Vue.js; AngularJS done right!

This post describes briefly my first impressions of working with the Vue frontend framework.

I have been using Vue for only a couple of days now and during these days I have created an example application (a bitcoin converter).

Before, I have created the same application using other frameworks like AngularJS and Backbone, so this makes a comparison between the use of different frameworks possible.

What is Vue?

According to Wikipedia:

Vue (pronounced /vjuː/, like view) is a progressive framework for building user interfaces.

Wikipedia

The core library is focused on the view layer only. Vue is perfectly capable of powering sophisticated Single-Page Applications.

Components

Vue allows to build large-scale applications composed of small, self-contained and often reusable components with their own view and data logic.

An application should consist of self-contained components

In Vue, a component is essentially a Vue instance with pre-defined options. Registering a component in Vue is straightforward:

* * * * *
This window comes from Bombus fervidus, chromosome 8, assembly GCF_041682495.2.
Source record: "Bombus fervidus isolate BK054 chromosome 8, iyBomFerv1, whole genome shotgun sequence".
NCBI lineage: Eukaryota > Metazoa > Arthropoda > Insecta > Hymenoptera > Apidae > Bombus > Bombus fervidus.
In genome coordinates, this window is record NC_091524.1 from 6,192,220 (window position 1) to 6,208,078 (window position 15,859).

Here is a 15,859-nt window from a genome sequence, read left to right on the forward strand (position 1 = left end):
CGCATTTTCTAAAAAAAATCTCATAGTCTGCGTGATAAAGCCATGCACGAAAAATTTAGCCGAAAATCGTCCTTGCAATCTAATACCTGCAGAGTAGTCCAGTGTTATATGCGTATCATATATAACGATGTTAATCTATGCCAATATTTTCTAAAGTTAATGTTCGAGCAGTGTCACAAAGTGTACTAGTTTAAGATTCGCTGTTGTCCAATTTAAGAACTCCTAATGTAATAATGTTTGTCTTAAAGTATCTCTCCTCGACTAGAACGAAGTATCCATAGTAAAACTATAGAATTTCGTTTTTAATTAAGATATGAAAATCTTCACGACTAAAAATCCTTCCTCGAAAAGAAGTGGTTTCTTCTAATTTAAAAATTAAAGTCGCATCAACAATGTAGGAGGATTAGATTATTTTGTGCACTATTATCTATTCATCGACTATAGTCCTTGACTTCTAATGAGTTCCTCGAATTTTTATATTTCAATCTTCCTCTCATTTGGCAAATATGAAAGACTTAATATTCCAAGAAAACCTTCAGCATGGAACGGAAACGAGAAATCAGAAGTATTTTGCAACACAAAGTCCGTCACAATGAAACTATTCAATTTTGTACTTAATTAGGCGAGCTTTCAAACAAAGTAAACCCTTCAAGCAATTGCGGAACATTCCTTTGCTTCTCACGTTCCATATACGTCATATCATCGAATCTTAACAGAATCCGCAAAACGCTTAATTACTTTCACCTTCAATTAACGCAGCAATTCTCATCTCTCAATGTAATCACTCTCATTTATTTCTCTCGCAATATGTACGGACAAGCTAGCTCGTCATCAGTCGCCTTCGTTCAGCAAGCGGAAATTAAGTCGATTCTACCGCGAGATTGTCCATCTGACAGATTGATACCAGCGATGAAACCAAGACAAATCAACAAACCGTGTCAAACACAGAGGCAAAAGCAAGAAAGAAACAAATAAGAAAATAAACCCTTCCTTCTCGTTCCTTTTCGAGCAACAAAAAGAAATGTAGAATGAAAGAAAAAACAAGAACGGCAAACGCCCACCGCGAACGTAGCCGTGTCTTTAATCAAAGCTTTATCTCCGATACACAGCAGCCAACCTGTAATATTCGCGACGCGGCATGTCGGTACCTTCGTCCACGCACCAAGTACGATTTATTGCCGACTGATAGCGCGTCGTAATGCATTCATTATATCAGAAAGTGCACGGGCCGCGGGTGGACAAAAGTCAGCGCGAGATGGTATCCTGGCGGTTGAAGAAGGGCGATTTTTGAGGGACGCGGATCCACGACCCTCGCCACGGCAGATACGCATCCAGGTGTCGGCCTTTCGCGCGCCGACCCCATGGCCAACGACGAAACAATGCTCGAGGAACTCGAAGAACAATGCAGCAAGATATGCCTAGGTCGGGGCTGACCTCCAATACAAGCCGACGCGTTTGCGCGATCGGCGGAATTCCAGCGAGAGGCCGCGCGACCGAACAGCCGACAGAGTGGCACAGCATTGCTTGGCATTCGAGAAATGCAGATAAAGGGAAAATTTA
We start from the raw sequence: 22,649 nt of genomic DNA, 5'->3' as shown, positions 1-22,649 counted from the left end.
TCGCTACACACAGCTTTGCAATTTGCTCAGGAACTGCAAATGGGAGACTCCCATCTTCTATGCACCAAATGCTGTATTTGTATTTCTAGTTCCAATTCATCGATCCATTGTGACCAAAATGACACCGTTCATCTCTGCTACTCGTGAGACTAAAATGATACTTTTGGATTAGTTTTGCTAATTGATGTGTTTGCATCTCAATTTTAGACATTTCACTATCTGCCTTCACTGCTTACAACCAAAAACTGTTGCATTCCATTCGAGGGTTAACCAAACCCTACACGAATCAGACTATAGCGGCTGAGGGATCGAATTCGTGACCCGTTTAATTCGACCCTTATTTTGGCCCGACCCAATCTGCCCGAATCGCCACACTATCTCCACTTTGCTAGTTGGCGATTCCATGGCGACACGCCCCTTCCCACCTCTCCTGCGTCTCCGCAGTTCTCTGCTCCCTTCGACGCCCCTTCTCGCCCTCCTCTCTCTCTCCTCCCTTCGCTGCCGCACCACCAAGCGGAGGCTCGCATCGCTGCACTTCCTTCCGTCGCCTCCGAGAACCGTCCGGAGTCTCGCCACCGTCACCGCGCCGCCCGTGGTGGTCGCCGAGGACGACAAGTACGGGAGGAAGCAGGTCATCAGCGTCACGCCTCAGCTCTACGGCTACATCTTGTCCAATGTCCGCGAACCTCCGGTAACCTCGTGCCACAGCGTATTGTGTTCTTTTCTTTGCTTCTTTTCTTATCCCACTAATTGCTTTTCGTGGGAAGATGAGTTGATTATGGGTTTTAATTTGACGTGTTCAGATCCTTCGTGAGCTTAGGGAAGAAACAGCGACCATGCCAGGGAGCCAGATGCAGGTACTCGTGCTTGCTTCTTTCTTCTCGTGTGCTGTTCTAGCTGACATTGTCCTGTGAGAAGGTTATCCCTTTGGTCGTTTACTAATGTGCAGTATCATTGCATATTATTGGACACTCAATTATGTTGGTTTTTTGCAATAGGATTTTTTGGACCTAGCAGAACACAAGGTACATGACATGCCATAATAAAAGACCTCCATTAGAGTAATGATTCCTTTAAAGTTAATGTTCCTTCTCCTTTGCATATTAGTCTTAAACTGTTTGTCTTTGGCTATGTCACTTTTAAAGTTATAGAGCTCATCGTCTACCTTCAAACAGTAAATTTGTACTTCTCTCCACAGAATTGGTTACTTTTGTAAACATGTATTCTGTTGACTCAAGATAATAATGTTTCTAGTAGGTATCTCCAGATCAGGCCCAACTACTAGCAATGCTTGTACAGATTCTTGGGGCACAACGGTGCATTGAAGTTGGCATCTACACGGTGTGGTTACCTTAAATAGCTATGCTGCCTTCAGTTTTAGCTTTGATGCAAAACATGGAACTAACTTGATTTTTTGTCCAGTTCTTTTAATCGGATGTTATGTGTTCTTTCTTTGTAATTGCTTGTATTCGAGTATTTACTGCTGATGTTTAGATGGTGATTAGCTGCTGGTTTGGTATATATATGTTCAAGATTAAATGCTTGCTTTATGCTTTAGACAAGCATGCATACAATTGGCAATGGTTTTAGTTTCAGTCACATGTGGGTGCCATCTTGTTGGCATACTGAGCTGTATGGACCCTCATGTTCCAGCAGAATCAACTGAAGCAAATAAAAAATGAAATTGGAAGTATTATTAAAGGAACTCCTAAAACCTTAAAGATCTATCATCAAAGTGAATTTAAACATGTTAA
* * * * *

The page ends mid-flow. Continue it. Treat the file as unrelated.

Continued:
// Define a new component called todo-item.
Vue.component('todo-item', {
template: '<li>This is a todo</li>'
})

Now you can compose it in another component’s template:

<ol>
<!-- Create an instance of the todo-item component -->
<todo-item></todo-item>
</ol>

Vue’s reactivity system

When a Vue instance is created, it adds all the properties found in its data object to Vue’s reactivity system. When the values of those properties change, the view will “react” by updating to match the new values.

I found it very similar to Angular’s scope and digest cycle with the exception that Vue does not have a separate digest cycle to handle the update of the DOM elements.

Template Syntax

Some of Vue’s syntax looks very similar to AngularJS (e.g. v-if vs ng-if). This is because there were a lot of things that AngularJS got right and these were an inspiration for Vue very early in its development.

Vue uses an HTML-based template syntax that allows you to declaratively bind the rendered DOM to the underlying Vue instance’s data. Vue can intelligently figure out the minimal number of components to re-render and apply the minimal amount of DOM manipulations when the app state changes.

<span>Message: {{ msg }}</span>

It supports the full power of JavaScript expressions inside all data bindings

{{ message.split('').reverse().join('') }}

Single File Components

A really nice concept so far only seen in Vue is the single file component.